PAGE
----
It’s difficult to know which of these buildings are truly vacant and which simply look the part. All of them once contained some kind of business, as well as the attached housing of the shop owners. Japan is full of shuttered shops like these.
In many cases, the people running these businesses reached retirement age without any heirs, or at least without any who wanted to take over the business. And so the businesses didn’t fail, but nor did they continue. The shutters came down, and the customers stopped coming, but life continued inside.
Whether vacant or occupied, eventually these places wind up looking the same. Rusted steel frames hang above doors, festooned with the tatters of former awnings. Signage is largely peeled and corroded into near-illegibility, if it’s even still there. Often, the signs have disappeared, and all that’s left to show they were ever there is an empty frame with broken lightbulbs or a blank rectangle on a wall, outlined by faded paint or a halo of grime.
The mail slot might also be clogged with a thick mass of old letters and bills, fused together like sedimentary stone after years of exposure to rain.
If there are plants in front, and there often are, these can give good clues regarding human presence. Do they appear cared for, even a little? Or are there just a few stragglers remaining? The hardy, long-term survivors resilient enough to persist untended in plastic pots year after year.
Near my home stands building occupied by four shuttered businesses. On either end, faded signs still hang. One shop had been a Chinese restaurant and the other a soba place. These both appear not to have had a living human in them for at least a decade. The other two still have people in them, though you have to pay attention to find evidence of this.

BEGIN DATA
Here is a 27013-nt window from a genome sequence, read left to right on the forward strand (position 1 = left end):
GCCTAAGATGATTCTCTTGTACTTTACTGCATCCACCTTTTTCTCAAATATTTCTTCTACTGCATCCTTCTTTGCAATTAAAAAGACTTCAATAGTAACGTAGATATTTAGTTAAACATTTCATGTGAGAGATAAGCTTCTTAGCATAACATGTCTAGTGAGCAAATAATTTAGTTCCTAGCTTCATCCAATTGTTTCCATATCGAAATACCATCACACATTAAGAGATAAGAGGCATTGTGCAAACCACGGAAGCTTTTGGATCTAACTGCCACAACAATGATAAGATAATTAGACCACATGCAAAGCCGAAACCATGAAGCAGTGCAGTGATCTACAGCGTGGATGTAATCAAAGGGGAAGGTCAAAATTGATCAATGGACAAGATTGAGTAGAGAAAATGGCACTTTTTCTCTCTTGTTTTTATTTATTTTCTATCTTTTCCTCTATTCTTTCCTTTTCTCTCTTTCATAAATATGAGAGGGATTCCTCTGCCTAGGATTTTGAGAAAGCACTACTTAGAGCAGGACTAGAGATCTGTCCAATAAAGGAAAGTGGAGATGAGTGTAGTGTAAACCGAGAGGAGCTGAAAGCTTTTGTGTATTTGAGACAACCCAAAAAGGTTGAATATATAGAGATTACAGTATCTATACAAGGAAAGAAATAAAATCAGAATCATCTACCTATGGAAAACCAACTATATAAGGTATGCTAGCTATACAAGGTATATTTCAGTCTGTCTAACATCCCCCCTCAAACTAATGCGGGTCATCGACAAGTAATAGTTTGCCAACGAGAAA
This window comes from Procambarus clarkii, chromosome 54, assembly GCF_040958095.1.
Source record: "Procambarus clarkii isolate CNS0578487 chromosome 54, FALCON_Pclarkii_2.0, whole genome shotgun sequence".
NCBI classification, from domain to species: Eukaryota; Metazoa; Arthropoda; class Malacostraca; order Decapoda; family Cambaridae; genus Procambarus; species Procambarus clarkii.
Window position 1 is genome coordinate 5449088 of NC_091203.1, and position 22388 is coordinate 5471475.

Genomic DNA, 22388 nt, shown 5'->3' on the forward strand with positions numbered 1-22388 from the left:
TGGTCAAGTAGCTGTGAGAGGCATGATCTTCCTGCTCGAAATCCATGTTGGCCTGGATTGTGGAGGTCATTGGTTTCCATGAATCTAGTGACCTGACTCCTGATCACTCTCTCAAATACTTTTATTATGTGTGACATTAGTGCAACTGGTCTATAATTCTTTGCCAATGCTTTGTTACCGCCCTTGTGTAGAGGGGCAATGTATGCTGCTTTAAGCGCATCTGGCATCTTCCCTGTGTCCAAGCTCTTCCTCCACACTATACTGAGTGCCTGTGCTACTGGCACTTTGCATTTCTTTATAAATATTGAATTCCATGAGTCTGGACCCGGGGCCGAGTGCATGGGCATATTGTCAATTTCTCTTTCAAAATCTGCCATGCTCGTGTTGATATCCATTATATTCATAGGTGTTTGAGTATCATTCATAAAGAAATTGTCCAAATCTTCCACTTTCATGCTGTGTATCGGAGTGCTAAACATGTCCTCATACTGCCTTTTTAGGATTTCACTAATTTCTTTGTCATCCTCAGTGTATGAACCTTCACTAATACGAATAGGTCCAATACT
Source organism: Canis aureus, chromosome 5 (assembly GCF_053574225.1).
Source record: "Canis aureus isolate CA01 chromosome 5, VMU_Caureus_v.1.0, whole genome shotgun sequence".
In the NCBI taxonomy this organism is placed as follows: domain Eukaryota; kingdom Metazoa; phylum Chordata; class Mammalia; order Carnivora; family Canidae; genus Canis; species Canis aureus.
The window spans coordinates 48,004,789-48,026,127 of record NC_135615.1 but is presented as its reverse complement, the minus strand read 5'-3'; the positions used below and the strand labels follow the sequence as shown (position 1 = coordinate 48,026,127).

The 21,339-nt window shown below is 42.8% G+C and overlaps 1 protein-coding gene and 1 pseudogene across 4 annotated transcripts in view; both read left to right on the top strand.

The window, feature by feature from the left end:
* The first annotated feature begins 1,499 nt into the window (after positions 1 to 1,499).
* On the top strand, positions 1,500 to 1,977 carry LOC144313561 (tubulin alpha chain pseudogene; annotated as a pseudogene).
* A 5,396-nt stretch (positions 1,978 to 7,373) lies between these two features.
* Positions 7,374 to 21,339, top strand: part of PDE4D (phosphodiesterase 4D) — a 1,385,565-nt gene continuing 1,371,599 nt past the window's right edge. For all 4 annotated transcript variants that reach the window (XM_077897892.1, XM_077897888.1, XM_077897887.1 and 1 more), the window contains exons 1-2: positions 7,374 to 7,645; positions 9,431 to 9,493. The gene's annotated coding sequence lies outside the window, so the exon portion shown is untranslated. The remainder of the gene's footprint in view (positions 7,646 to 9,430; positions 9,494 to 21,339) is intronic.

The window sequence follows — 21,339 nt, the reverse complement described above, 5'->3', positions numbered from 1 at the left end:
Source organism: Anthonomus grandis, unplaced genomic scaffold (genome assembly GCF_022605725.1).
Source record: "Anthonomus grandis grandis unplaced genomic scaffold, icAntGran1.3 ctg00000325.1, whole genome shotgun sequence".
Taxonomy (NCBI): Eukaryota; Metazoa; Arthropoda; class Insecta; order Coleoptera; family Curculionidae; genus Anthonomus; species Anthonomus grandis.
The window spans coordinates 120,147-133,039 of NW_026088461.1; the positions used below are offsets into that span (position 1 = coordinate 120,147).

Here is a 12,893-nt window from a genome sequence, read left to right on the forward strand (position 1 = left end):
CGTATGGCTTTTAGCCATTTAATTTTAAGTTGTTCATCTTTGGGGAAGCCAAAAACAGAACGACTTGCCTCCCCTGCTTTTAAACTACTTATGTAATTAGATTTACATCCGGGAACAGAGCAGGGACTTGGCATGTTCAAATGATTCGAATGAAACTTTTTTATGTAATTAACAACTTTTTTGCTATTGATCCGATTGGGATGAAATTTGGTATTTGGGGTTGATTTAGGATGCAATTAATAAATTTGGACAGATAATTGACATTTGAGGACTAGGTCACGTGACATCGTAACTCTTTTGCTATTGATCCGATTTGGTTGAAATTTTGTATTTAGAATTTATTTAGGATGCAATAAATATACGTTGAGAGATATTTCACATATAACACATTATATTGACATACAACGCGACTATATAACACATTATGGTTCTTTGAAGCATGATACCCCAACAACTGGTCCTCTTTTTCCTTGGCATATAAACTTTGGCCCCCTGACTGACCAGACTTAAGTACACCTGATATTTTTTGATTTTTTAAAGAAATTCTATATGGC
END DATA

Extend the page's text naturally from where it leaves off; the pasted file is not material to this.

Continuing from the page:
At one, the shutters come up partially now and then, just high enough for a stooped woman to emerge and water her plants or pull her cart to the nearby supermarket. In the front room of the now-defunct shop sits a bicycle of indeterminate color, the tires of which are flat and crumbling, flaking little bits from the sidewalls onto the floor.
At the other shop, the plants are mostly dead, and the shutters never seem to move. Once in a while, though, a dim lamplight adds a feeble glow to an upstairs window. This is the only clue that anyone is inside.
Recently, a thin man with thick white hair emerged from another apparently empty building nearby, just as I was passing. He said hello, and I tried not to look too astonished by his presence. After more than three years in my neighborhood, I had never once seen a single sign of life there, and certainly hadn’t expected him to appear.
Since then, I have felt far less confident about which local buildings are actually empty. Those that are vacant interest me, but not as much as those in which people still pass their days, quietly and all but invisibly. And in those cases, it’s the unseen lives I find most interesting of all.